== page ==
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Mercy House has new location, same mission
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Mercy House has new location, same mission

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Ten years after Deborah Boulanger founded Mercy House's 1st Hand Seconds Unique Boutique in Albany, the non-profit has helped hundreds of women and moved just two blocks over. 

The boutique, which serves as the fundraising arm for Mercy House — a non-profit that helps women in domestic violence situations and who are experiencing homelessness — has a new location at 411 Second Ave. S.W. 

"This is the third location in 10 years," said manager Colleen Anderson. 

Patrons can find women's clothing and accessories as well as bridal wear at the boutique and the money earned goes to help Mercy House's mission: helping women in need. 

"In the last year we have helped 25 to 30 women," said Annie Enger, Chief Operations Officer for Mercy House. 

Mercy House is based in Albany with a focus on the mid-Willamette Valley. 

"We start there and radiate out," said Anderson. "We coordinate with a lot of other agencies and organizations in town. If we can't help them, we can find someone who can."

Mercy House offers women help with rent payments, utility payments, grocery bills and more recently, with transportation.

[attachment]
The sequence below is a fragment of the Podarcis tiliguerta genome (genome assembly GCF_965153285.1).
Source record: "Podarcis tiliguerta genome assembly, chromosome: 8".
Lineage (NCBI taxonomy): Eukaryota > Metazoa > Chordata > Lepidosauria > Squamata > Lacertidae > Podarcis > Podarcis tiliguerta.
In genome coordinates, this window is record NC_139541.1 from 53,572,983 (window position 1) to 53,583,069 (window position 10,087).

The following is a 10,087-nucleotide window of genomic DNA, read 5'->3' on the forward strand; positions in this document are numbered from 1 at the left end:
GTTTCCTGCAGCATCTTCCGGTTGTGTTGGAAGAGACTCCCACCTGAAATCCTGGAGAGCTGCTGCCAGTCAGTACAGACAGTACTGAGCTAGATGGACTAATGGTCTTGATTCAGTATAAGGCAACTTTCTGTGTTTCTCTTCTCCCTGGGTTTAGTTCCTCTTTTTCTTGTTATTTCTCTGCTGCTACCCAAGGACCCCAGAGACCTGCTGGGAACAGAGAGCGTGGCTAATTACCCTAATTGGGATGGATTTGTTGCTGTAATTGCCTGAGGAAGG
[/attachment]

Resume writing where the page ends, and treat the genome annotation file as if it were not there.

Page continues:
Women in domestic violence situations often find themselves unable to leave due to finances and transportation as well as an array of other obstacles. By helping to pay some bills, Mercy House can help alleviate one obstacle. By donating a car, it can alleviate another. 

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"A big thing that we're doing more and more of is giving away vehicles," Anderson said. "We get them through donations and then get them in working, safe order."

So far, the organization has donated about a dozen vehicles, not only helping women in abusive relationships but women experiencing homelessness. 

In September, Mercy House released a list of its most recent client interactions including finding a safe home for a woman and her toddler escaping an abusive situation, paying car insurance, vehicle repair and electricity bill for other women as well as referring women to open job opportunities.

But as October — Domestic Abuse Awareness Month — winds down, Mercy House is still in need. 

"We need vehicles and financial donations," Anderson said. "Just like everyone else with COVID-19 and everything, we're playing catch up."

The virus, and its subsequent closures and regulations, have hit businesses hard. And while 1st Hand Seconds is open, it's still reeling. And more women may need Mercy House's help right now.

COVID-19 has seen many families staying at home and while Mercy House hasn't seen an increase in asks for help, nationwide, the New England Journal of Medicine and other medical institutions and domestic violence advocacy groups have found that abuse cases have increased. 

"We talked about it and it's an interesting phenomenon," Enger said. "We haven't seen a complete doubling or a quarter more calls and we have tried to analyze that and we thought, possibly, some women at risk are 24/7 at home with their abuser. They can't get an opportunity to call for help."

By shopping at 1st Hand Seconds, Anderson said, people can help make sure Mercy House is prepared to help when women do call. 

"They're not just spending money," she said. "They're helping women and children in crisis." 

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